Pier and Beach Fishing
in Pinellas County, Florida
I'm a little out of my element when it comes to talking about pier fishing, since I don't fish from piers but I've had so many people e-mail me over the years questioning where our fishing piers are, when they should fish, and what they can catch from piers that I felt I had to at least put down a short list of our local fishing piers and what you might expect in general.
I will start out at the north end of Pinellas County and if you see that I missed a pier or favorite shore fishing spot, please let me know and I'll be glad to add it. Now I can't give exact directions in this article, so if you want to fish in one of these areas you'll have to do a little homework on your own.
Tarpon Springs has a nice area called Howard Park. It's a beautiful spit of land sticking out into the Gulf coastal waters, surrounded by deep grass flats. It used to be a great place to put in and go scalloping when we had scallops and it was legal there, and I'm sure that the wade fishing there is phenomenal. Be careful, the waters do get deep and since it's open to the Gulf you don't want any dead or dying fish on a stringer tied to your belt to attract toothy critters. Just down the road from Tarpon Springs is state road 580 or Curlew Road (some people call this the Honeymoon Island Causeway) that runs from Dunedin to the Honeymoon Island State Park. There is a mile or so of bank and wade fishing in this area. You really need to go scope it out and make a decision on where you might want to fish before the day you decide to go. It's also a popular causeway with the jet ski crowd since beach launching is easy here.
The next spot south is actually a fishing pier. Big Pier 60 on Clearwater Beach is known for producing some surprising catches occasionally. You can't miss it if you go to Clearwater Beach. Drive east fro Big Pier 60 along highway 60 or Gulf to Bay Blvd. and you come to the Courtney Campbell Causeway to Tampa. Folks, there are miles of rocks piled up on both sides of the causeway that you can fish from. There is an access road separating it from the highway so you are not in the flow of fast moving traffic and anglers catch everything from mangrove snapper to tarpon off this causeway.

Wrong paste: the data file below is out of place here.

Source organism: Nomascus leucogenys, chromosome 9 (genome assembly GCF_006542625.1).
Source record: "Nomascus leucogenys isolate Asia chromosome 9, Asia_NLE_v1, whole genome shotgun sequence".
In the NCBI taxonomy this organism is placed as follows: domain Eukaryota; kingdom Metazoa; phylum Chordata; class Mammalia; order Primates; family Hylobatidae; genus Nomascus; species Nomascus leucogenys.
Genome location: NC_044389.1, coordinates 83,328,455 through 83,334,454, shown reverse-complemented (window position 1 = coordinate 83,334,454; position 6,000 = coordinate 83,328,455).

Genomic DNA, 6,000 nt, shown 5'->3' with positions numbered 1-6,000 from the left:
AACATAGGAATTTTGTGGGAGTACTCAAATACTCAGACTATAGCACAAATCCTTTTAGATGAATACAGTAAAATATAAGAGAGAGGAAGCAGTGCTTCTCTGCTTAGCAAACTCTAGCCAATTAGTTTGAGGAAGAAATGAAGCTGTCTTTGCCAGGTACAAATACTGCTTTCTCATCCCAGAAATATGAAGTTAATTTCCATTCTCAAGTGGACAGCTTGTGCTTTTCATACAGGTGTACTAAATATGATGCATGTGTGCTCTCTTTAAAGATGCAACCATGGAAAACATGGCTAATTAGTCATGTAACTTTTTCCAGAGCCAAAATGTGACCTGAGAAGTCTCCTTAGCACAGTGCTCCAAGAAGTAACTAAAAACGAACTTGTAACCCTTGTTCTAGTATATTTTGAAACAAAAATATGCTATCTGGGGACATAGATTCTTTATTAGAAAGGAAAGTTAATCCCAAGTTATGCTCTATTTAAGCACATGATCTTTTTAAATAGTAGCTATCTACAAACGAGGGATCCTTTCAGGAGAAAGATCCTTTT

Back to the Gulf side and south again is Redington Long Pier on Redington Shores. It has a bait and tackle shop and at one time or another nearly everything that swims in the Gulf could be right off the end of this pier. Drive East from there to the other side of the county and you will finds the Gandy Bridge. The old bridge across the bay has been closed to motorized traffic and there is a beautiful fishing catwalk on both side of the bridge. You may have a long walk here, but you pier fishermen are a tough lot, right? To the south of the Gandy Bridge in downtown St. Petersburg you will find The Pier. It's been around in one form or another since the early part of the last century (wow, that sounds old doesn't it). there's lots of fishing space but you have to be very neat. This is a yuppie pier now.
Drive back to the Gulf side of the county from The Pier and you will run into Treasure Island. Turn right and you get to John's Pass Bridge and Water way (connecting Treasure Island and Madiera Beach). Usual catch includes big sheephead, big snook, sea bass, pompano, and the occasional blue fish and cobia. Bottom fishers will find themselves in a mess of sting rays and catfish. Of course, if you are just looking to catch anything, you'll have your arm tired with the rays and cats. Also...this goes for any bridge or pier and even the beach (if you can get past the wind). Try tying a balloon on to the line to keep the bait off the bottom -- this will ensure a variety of catches and keep you out of the garbage(Cats and rays). Turn left at Treasure Island and you will get to Blind Pass. There is a seawall lined with boulders there that is open to the Gulf. Another great place to fish with plenty of food and liquid refreshment close at hand. Drive south to the end of St. Petersburg Beach and you are in Pass-A-Grille. On the Gulf side at lands end there is a small jetty that sticks out into the Gulf and on the Bay side there is a mile or so of sea wall to fish from. Don't forget the miles of beaches on the Gulf between Tarpon Springs and Pass-A-Grille that you can fish from. You never know what might bite a shrimp or sand flea or crab. You might get pompano, snook, whiting, flounder; there's just no telling what you can catch from the beach.
The last two areas to fish in Pinellas County are the jewels of the entire southeastern United States as far as I'm concerned. Ft. DeSoto County Park and the Skyway Fishing Pier. On your drive from St. Petersburg Beach to Ft. DeSoto Park, you will find nearly 3 miles of shoreline where you can park and fish from the beach or wade fish. There are two bridges on this causeway to fish from and when you get to Ft. DeSoto there are two fishing piers in the park to fish from with bait shops and amenities, one on the Gulf and one on the Bay. Ft. DeSoto itself is an "L" shaped island 1-1/2 miles long on each leg of the "L". You can fish from the beach anywhere along this 3 mile stretch of sand.
Last, but certainly not least, is the Skyway Fishing Pier. This pier is 4 lanes of concrete highway, 3/4 of a mile long on the north end and 1-1/2 mile long on the south side of the Bay. It used to be the old Skyway Bridge that crossed the mouth of Tampa Bay. It is now the longest fishing pier that I know of anywhere. You can drive right up to the spot that you choose to fish from and there are rest rooms and bait houses with snacks and tackle on both ends. Of course there is a charge to fish here, but it's well worth it.
I hope this helps you land-locked anglers a little. I'm sure if you want to try all the places I mentioned here it will keep you busy for many years to come.